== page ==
UOI Vs. Kirloskar Brothers [(1978) 2-ELT-690 (M.P.)]
This judgment was the beginning of the misunderstanding. The judgment ruled that if there was a full exemption at a certain time, and the exemption is withdrawn later and if the goods are cleared later, then the goods do not have to pay excise duty since the goods were non-excisable earlier when the taxable event (that is, manufacture ) took place. The mistake in this judgment was that it took full exemption as non-excisable. Actually they are quite different. Even when the goods are fully exempt, they continue to be excisable.
CCE, Hyderabad Vs. Vazir Sultan Tobacco Co. [(1996) 83-ELT-3 (SC)]
“The Supreme Court in this case has held that though by virtue of an exemption notification, the rate of duty was nil, this does not mean that they were not excisable goods. They were excisable goods. Nil rate of duty is also a rate of duty”. There is another very important consideration namely that in the tariff we find that the rate of duty is nil in many cases, which are actually manufactured, marketable and excisable.
Examples, 27160000 electrical energy, 09011200 decaffeinated coffee, 19051000 crispbred, 19052000 gingerbread, 19054000 rusks, toasted bread and similar toasted products, 19059030 extruded or expanded products, savoury or salted, 19059040 papad, 19059090 other, 53071090 yarn of jute or of other textile bast fibres of heading 5303. There is also no way to legally distinguish between where the tariff rate is nil and where the exempted rate is nil.
CCE Vs. Polyset Corporation [(2000) 115-ELT-41 (SC)]
In this judgment the Supreme Court has said that the date of manufacture of goods is relevant for determining whether the goods were excisable and as to the rate of duty that the said goods must bear, what is relevant is the date of their clearance.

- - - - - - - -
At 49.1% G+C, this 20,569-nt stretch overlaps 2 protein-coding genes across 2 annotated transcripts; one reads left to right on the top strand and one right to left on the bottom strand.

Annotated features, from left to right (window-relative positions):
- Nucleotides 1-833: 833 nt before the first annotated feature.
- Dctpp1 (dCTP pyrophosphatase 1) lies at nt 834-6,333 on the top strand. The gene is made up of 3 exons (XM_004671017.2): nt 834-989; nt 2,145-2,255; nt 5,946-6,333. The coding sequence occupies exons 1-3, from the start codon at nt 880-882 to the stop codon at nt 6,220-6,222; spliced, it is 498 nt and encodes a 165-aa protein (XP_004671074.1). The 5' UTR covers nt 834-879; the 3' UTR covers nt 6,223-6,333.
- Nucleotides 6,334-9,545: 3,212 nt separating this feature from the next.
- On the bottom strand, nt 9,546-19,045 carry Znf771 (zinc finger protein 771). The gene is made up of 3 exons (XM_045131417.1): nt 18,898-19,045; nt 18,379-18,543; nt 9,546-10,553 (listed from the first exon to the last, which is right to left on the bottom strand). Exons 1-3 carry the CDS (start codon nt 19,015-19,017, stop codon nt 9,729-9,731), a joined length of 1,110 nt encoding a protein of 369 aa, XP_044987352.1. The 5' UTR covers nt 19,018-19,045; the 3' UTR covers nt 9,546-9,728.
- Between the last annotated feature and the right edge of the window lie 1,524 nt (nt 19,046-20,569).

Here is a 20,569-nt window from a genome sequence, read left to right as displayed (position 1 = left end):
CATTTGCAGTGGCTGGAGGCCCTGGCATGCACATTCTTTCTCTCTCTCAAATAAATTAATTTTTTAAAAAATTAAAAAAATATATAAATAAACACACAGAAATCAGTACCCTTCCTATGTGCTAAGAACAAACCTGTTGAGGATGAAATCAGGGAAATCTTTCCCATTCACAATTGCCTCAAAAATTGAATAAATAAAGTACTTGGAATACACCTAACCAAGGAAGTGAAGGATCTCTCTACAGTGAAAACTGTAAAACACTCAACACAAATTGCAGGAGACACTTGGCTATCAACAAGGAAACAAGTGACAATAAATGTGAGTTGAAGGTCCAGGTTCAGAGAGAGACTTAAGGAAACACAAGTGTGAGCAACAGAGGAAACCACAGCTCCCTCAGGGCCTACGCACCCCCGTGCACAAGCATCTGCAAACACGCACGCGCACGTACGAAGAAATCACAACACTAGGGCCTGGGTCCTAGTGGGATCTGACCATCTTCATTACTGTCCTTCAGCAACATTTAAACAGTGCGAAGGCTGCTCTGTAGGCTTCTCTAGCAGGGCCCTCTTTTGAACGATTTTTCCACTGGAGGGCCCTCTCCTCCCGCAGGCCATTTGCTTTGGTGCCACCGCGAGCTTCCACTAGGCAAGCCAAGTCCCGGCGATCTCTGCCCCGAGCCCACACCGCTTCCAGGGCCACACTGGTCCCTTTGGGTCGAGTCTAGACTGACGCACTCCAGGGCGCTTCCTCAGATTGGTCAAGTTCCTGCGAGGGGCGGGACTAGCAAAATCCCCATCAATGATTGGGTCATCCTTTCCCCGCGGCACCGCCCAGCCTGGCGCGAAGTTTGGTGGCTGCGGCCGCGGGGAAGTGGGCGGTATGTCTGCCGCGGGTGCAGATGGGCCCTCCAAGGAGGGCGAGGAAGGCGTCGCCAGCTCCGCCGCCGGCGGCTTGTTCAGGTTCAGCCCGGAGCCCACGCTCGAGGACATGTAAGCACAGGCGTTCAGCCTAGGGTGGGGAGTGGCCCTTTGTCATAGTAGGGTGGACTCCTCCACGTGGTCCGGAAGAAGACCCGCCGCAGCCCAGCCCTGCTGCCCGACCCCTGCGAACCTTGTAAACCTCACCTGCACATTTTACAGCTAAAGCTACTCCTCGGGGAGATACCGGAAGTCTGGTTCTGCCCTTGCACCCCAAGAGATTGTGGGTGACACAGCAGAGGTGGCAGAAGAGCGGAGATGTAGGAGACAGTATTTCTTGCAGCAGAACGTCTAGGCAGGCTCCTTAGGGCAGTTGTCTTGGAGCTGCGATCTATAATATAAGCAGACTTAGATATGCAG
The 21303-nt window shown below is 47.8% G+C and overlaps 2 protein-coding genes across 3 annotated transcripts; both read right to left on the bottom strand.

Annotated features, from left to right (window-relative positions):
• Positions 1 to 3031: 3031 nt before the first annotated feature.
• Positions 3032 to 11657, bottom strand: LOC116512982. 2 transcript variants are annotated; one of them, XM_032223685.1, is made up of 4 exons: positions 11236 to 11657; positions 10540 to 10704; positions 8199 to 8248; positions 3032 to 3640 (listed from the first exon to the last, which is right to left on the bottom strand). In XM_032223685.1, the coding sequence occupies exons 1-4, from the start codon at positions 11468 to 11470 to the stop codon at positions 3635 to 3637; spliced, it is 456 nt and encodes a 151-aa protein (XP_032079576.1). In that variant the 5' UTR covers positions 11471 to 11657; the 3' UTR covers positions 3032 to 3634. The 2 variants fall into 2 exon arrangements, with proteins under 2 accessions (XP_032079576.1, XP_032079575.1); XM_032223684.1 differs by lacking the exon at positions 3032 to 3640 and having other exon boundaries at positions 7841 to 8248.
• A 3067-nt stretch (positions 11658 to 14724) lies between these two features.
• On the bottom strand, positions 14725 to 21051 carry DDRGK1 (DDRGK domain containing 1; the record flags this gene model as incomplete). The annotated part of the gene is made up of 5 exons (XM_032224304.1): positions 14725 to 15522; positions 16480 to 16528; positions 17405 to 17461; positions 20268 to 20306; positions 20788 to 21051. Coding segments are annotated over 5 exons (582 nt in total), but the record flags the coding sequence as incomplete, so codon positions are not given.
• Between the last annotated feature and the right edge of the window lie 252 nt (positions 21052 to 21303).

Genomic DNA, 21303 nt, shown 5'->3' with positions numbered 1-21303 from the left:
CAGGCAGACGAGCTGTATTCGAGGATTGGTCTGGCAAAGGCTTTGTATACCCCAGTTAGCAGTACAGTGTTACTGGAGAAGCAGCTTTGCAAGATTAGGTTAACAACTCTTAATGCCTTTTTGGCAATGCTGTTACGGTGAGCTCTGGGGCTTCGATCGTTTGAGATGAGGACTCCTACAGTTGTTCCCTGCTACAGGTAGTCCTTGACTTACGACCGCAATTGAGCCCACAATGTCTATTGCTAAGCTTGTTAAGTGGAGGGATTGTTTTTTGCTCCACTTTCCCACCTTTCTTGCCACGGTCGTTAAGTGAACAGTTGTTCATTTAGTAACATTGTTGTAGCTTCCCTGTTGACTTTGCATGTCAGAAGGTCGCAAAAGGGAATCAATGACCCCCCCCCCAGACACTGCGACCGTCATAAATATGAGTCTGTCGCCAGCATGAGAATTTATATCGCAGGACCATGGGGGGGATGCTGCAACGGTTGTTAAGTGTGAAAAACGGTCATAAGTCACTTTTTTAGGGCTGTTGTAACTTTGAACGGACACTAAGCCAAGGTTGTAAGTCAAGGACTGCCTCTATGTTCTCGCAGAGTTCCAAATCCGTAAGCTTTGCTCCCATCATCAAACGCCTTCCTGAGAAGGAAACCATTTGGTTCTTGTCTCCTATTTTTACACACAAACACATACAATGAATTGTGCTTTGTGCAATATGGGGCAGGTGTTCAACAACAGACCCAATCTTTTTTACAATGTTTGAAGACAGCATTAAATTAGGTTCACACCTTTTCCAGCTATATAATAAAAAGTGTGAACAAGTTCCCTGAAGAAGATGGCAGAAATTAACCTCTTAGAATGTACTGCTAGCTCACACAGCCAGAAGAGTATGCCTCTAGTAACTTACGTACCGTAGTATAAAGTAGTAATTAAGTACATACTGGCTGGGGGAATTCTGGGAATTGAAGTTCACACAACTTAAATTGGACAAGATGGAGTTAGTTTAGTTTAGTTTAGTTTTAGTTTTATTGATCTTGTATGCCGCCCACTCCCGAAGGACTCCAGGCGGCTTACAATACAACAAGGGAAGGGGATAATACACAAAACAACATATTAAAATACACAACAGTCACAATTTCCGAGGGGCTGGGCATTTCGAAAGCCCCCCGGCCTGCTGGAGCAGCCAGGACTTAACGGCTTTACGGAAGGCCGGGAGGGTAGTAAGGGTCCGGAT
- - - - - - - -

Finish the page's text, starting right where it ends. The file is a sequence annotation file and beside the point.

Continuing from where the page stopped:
CCE, Vadodara Vs. Dhiren Chemical Industries [(2002) 139-ELT-3 (SC)]
While considering the eligibility for an exemption notification subject to the payment of appropriate duty on raw materials, the Supreme Court has held that, “An exemption notification that uses the said phrase applies to goods which have been made from duty paid material. In the said phrase, due emphasis must be given to the words ‘has already been paid’. For the purposes of getting the benefit of the exemption under the notification, the goods must be made from raw material on which excise duty has, as a matter of fact, been paid, and has been paid at the ‘appropriate’ or correct rate. Unless the manufacturer has paid the correct amount of excise duty, he is not entitled to the benefit of the exemption notification” (paragraph six of the judgment). In paragraph seven, the Court observed, “Where the raw material is not liable to excise duty or such duty is nil, no excise duty is, as a matter of fact, paid upon it. To goods made out of such material the notification will not apply.” Hence, the argument that “Nil rate of duty is also a rate of duty” is on very fragile ground. A collective reading of the definition under Section 2(d) of the Central Excise Act, 1944, the Supreme Court decision in Dhiren Chemical Industries and the decision of the Customs, Excise and Service Tax Appellate Tribunal in Amaravathi Co-operatives Sugar Mills vs CCE, (2013) suggests that “the rate of duty being nil, the goods are not excisable goods”.